SETTLEMENT TOUR TO KALIDHOND, JAWHAR –1ST YEAR B.ARCH
Kalidhondh is located approximately 2 kms from Jawahar city in Palghar district , Maharashtra. the city is easily accessible from Nasik city where our center for design is located. Jawahar is famous for its picturesque location and a vibrant culture. Most of the local padha around are set in traditional architecture setting and focus on rural crafts such as warli paints and paper mache sculptures.
Kalidhondh has a population of 200-250 people and has around 50 houses settlement. The name of the padha has been derived from the presence of black basalt stone in sub soil of the region. Most of the houses are made from locally available material. Two main streets were identified for the study purpose. Both streets had unique characteristic in relation to use of material and architecture style.
Students were made aware of various strategies of taking measurements of structure. Identification of various services and amenities. Identification of local flora and fauna was also part of the survey. On day one, groups were identified to measure individual houses and measure overall streets. Two groups were set to interact with local residents to understand the socio-cultural scenario .
Students were able to extract a large number of information in the short span of time allocated. Mainly in relation to construction technology with local materials, streetscapes and cultural issue.
On last day the students got a hands on experience of paper mache sculptures. They were keen on understanding the process of how scrap paper can be converted into pieces of sculptures. As the final outcome students made individual art pieces.
This settlement tour made the students aware of the various intricacies involved in architecture design and importance of local material use. The importance of climatic response to save on natural resources and use of passive strategies to achieve suitable human habitat conditions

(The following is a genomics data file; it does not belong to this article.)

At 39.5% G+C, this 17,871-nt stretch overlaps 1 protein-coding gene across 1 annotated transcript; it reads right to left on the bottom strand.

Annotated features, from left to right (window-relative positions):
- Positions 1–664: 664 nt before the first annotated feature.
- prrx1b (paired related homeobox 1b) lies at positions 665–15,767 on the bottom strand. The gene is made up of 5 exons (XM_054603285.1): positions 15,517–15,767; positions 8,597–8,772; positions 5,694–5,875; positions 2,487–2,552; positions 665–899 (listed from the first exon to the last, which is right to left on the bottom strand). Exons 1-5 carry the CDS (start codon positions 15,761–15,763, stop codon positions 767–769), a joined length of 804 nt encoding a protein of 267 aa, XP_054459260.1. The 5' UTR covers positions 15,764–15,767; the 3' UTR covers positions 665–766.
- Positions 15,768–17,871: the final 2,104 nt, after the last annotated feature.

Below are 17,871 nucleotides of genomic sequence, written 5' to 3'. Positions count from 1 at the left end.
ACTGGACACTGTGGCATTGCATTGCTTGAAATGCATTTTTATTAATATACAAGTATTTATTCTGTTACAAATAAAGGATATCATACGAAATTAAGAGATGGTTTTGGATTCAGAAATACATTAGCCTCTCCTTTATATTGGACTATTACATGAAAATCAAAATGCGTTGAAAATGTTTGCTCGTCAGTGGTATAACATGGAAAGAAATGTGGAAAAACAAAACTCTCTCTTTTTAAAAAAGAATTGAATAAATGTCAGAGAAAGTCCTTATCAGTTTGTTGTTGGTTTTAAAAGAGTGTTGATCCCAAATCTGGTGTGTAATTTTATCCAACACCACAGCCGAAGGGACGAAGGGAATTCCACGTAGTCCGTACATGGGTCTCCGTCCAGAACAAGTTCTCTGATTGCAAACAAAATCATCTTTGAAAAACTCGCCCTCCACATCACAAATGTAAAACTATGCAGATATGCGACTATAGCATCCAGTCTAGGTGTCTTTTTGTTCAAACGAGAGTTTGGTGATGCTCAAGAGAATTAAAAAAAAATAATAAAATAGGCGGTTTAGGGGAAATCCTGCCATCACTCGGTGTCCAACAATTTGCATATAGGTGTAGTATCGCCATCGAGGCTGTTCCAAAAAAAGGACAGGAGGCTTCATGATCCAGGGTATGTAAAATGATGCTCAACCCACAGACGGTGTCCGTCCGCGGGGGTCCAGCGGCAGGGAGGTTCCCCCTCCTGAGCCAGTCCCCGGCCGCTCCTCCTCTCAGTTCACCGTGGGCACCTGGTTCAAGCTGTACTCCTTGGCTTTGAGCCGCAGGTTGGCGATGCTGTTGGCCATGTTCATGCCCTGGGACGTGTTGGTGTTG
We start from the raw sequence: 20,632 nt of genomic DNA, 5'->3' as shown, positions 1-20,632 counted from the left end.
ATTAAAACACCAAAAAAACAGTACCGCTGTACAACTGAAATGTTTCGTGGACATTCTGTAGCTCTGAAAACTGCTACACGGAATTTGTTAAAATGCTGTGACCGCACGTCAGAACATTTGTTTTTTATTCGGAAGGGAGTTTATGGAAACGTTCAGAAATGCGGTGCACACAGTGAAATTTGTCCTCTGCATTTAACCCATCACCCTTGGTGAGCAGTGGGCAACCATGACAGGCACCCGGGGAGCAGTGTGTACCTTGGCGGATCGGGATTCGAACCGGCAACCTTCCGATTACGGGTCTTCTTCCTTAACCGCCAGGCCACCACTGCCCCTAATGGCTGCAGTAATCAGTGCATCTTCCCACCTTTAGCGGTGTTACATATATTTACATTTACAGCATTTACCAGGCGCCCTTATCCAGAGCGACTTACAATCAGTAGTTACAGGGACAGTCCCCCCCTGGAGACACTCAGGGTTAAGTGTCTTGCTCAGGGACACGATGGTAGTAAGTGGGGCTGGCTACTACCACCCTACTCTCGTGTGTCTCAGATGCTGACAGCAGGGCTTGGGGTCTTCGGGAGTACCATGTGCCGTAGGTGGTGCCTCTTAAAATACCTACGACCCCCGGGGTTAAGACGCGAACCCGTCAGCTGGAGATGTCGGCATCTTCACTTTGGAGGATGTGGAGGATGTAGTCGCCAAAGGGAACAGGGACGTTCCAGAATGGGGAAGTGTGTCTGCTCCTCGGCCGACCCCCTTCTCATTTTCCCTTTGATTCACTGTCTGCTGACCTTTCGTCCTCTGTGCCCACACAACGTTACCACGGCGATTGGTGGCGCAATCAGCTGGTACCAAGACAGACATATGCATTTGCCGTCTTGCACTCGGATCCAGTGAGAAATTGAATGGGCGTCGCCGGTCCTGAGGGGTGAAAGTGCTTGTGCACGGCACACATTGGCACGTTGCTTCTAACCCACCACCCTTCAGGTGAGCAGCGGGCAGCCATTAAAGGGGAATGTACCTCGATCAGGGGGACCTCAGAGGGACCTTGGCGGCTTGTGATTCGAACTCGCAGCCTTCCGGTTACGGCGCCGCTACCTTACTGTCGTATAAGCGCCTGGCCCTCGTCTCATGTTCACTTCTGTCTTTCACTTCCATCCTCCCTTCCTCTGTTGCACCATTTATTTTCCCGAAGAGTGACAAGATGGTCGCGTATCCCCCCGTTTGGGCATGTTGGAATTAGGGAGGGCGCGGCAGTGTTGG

SETTLEMENT TOUR TO MALVAN – 2ND YEAR B.A.RCH
The annual design settlement tours are planned for making students understand our traditional settlements. The students are guided to document and measure important features of town planning like streets, nodes as well as individual buildings. Generally places with historic importance or significant crafts tradition are chosen. The local buildings at such places exhibit vernacular architectural styles that teach students traditional wisdom of our ancestors. The towns are intentionally selected in varying climatic zones that equip students for designing in different conditions after practically experiencing the climatic differences and local architecture.
This year, the second year architecture settlement study tour was taken to Malvan town in Konkan region. The students documented the settlement of Malvan, understanding the local construction techniques and materials. The architectural planning evolved from culture and responding to climatic conditions was crucial to understand. The students measured important public buildings like schools and temples. Old wadas Residential streets and market places were also documented. Coastal climate and locally available laterite stone largely governs architecture of the region. In addition, richness in detailing, carving, and wooden lattice work in this semi-urban settlement stands out and confirms its rich past during shivaji’s regime. However, Malvan faces a huge migration problem and currently houses 80 % ageing population. Tourism sector is developing in the town, due to newly introduced scuba and other water activities which might boost the town’s economic condition. Local cuisine is another tourist attraction that is availing opportunities.
The design problem based in Malvan is aimed at tackling all these issues as well understand the response to climate and culture. Students developed four design programmes based on their observations and experiences in Malvan. A promotion centre for local culture and food, ocenarium to promote sea-based activities, a memorial for shivaji maharaj who build his landmark sea fort sindhudurg in close vicinity and a resort for handling tourist influx are the varied design projects being tackled in the semester.
Craft And Cultural Documentation 2017-2018